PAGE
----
As far back as the Hollywood film industry in the 1930’s, clusters have been an important mechanism to enable closely related businesses to benefit from economies of scale and for an industry to achieve the critical mass it needs to compete on a regional, national or global level. The positive impact that clusters can have on economic growth has led both local and national governments across the world to put in place favourable policies to encourage their formation and development by attracting businesses to a given area.
Initially clusters formed around particular industries – banking, media and technology are large-scale examples – drawing in workers and acting as a catalyst for further development to service these employees. Retail and leisure, housing, schools and other public services sprung up to support these expanding economic nodes creating new towns and cities. Clusters then evolved. The name of the game became about attracting the best brains to remain competitive in an increasingly globalised economy. New clusters began to form around education centers with institutions, such as Cambridge University, playing an integral role in the development of the new knowledge-innovation-creative (KIC) economy.
Eric Pickles, former secretary of state, visits Kao Park site
Source: Kao Data / Goldacre
I am now convinced that we are on the cusp of another evolution. Whilst economies of scale and talent retention are still critical factors, the rapid advancement of technology and its application in modern business is driving change in the formation of these all important clusters. The resulting, and well-reported, increase in demand for data and computing capacity has now put IT infrastructure at the front and center of the development of the KIC economy. This means that favourable government policies, economies of scale and access to talent are no longer enough to underpin new clusters around the UK’s fastest growing industries – namely life sciences, manufacturing and aerospace.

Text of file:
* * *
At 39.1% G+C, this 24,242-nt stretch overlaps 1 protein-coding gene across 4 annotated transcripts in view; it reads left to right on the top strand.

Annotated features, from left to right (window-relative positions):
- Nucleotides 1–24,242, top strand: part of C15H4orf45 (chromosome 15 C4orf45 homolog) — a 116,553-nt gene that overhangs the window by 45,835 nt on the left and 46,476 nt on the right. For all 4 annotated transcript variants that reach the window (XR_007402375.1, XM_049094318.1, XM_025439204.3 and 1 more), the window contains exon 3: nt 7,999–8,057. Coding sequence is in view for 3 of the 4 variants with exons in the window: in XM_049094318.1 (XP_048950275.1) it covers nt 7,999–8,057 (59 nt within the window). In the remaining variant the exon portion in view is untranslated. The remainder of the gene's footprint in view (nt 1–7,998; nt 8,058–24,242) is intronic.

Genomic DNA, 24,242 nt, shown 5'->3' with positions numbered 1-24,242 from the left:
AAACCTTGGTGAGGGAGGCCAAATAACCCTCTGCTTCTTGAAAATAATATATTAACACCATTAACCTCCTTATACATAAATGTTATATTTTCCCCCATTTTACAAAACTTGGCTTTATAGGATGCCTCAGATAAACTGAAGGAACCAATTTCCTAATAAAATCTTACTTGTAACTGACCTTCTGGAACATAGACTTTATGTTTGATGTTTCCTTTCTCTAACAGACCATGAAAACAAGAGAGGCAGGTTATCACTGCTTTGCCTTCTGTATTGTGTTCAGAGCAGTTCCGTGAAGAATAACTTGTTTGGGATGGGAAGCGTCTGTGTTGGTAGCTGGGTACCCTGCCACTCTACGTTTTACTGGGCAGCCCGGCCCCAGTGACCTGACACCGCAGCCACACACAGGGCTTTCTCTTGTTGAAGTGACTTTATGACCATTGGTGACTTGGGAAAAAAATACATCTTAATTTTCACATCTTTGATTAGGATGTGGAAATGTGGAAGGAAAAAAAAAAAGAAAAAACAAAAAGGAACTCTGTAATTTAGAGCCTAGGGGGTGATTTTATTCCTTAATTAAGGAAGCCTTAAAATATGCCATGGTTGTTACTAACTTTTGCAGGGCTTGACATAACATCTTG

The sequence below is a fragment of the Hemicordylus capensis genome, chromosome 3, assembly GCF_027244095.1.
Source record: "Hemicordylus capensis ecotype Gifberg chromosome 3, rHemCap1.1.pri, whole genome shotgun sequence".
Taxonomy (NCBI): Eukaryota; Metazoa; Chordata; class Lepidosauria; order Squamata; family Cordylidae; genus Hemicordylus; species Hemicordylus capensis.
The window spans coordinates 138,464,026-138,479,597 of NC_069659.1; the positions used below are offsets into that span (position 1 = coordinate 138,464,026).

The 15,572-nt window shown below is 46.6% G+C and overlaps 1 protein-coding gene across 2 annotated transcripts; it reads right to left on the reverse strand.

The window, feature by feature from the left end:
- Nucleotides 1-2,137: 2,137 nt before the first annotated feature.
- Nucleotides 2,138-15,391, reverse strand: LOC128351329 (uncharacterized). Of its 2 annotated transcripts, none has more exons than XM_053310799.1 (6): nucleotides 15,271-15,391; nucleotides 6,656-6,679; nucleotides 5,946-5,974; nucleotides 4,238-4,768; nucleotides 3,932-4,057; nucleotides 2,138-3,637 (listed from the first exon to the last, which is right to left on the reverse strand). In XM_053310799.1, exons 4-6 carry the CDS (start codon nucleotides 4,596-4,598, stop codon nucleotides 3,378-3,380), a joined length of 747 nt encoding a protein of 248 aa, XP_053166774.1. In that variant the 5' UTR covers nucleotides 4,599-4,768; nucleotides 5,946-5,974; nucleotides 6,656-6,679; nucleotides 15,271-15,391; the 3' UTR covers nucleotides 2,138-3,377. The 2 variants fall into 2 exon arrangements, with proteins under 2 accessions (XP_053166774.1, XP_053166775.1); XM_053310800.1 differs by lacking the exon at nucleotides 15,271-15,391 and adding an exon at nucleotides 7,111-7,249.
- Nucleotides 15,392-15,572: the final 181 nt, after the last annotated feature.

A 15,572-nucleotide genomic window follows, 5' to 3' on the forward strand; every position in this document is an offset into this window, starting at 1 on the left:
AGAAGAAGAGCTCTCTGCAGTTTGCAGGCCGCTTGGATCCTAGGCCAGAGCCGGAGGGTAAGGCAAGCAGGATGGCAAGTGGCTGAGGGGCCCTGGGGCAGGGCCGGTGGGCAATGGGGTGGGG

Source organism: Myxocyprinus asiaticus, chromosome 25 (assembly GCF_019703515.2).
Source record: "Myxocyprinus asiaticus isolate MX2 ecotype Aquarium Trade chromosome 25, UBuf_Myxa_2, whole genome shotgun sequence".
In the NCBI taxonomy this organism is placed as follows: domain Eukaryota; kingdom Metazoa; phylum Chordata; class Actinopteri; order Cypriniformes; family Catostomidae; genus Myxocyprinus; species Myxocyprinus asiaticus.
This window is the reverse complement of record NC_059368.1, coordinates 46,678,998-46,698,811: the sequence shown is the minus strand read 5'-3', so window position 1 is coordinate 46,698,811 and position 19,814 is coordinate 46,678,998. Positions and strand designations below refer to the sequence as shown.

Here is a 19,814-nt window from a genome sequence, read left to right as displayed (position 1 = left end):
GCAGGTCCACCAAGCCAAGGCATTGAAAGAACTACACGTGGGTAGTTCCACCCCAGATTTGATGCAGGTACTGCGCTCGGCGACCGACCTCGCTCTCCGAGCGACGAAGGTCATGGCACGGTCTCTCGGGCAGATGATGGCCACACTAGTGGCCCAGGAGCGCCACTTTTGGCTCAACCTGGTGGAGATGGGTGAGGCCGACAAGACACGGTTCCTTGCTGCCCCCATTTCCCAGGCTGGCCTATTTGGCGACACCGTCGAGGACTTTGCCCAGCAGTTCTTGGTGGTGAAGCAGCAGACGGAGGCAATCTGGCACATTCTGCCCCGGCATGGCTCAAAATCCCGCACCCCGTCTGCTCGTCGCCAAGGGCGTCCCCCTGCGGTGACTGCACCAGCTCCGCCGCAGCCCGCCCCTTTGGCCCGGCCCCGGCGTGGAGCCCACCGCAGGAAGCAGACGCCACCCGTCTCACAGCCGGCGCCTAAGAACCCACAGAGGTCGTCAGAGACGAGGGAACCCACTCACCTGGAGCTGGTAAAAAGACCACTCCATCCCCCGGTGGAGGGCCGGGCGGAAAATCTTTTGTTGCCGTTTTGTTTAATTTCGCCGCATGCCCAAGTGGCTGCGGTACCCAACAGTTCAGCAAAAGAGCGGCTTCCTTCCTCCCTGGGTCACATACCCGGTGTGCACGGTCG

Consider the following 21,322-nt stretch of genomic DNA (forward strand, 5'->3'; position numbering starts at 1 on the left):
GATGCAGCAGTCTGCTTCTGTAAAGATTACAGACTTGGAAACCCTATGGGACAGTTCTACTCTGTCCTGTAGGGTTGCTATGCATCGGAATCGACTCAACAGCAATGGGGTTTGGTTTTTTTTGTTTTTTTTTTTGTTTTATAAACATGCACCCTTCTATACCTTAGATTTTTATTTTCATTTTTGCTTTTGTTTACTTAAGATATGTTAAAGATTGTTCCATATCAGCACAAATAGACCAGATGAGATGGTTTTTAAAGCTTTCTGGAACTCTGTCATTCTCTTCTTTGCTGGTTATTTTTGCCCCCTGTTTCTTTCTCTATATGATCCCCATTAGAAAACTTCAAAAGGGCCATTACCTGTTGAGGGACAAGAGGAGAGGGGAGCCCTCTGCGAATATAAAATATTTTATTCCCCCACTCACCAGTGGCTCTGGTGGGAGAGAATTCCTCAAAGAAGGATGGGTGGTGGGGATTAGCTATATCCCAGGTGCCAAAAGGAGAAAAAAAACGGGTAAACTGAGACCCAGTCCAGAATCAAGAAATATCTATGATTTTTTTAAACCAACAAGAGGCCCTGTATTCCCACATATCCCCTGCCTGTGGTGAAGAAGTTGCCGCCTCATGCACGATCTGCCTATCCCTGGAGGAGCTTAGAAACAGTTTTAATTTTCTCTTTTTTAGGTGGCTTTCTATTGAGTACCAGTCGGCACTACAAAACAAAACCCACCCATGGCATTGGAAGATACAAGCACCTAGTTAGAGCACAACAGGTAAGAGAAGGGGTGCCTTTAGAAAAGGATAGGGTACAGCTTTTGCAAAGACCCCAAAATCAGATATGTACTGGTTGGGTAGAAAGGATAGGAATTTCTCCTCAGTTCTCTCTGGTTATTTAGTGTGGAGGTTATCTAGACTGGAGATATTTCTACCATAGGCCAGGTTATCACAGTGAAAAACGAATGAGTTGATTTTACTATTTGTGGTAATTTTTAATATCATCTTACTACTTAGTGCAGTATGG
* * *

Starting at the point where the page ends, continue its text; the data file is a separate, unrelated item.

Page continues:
To create suitable hubs that will support the next generation of economic growth, world class infrastructure is an imperative and I believe this means that data centers need to be at the very heart of any new clusters to respond to the exponential growth in data storage and analysis. It is a mission critical service that we must provide to enable future clusters to not only form, but flourish over the long term.
Data centers need to be at the very heart of any new clusters
Kao Park will be the largest campus data center outside of the United States, and could support the development of a new cluster when it comes on stream in 2017. The site has a history of scientific and technological breakthroughs, and this year sees the 50th anniversary of the creation of optical fiber there. In 1966, Charles Kao, the campus’ namesake, and George Hockham, discovered the technology behind fiber optic cable, which has revolutionized the world of communications, and won Charles Kao the 1009 Nobel Prize for Physics. We hope this will inspire future innovation in this corner of the UK.
Life sciences needs a data center
At present 32,000 sq ft is being developed at Kao Park, but the campus is large enough for growth over a five to ten year period. Also, no campus is an island and the Park is in an the Harlow Enterprise Zone, a node in a projected new life sciences belt known as the London Stansted Cambridge Corridor (LSCC), which is starting to gain significant momentum.
The Corridor now accounts for 20 percent of England’s jobs in this sector, and the LSCC consortium has launched an independent Growth Commission to set out a 30-year vision for transformational change. Public Health England has relocated to Harlow, which underscores the corridor’s position as the UK’s new life sciences cluster with it already accounting for 20 per cent of England’s jobs in this sector.
Interestingly, the LSCC Growth Commission has highlighted that the corridor’s competition does not come from other hubs around the UK, but established international clusters such as Silicon Valley or Greater Munich. This reinforces my belief more than anything that the right IT infrastructure is critical to the lasting success of these new economic clusters, as they need to compete on a world stage to attract global occupiers. By putting a data center at the heart of our new campus, we intend to equip the occupiers of our new emerging cluster with the tools to drive new technological innovation and scientific discovery.
Jan Daan Luycks is managing director of Kao Data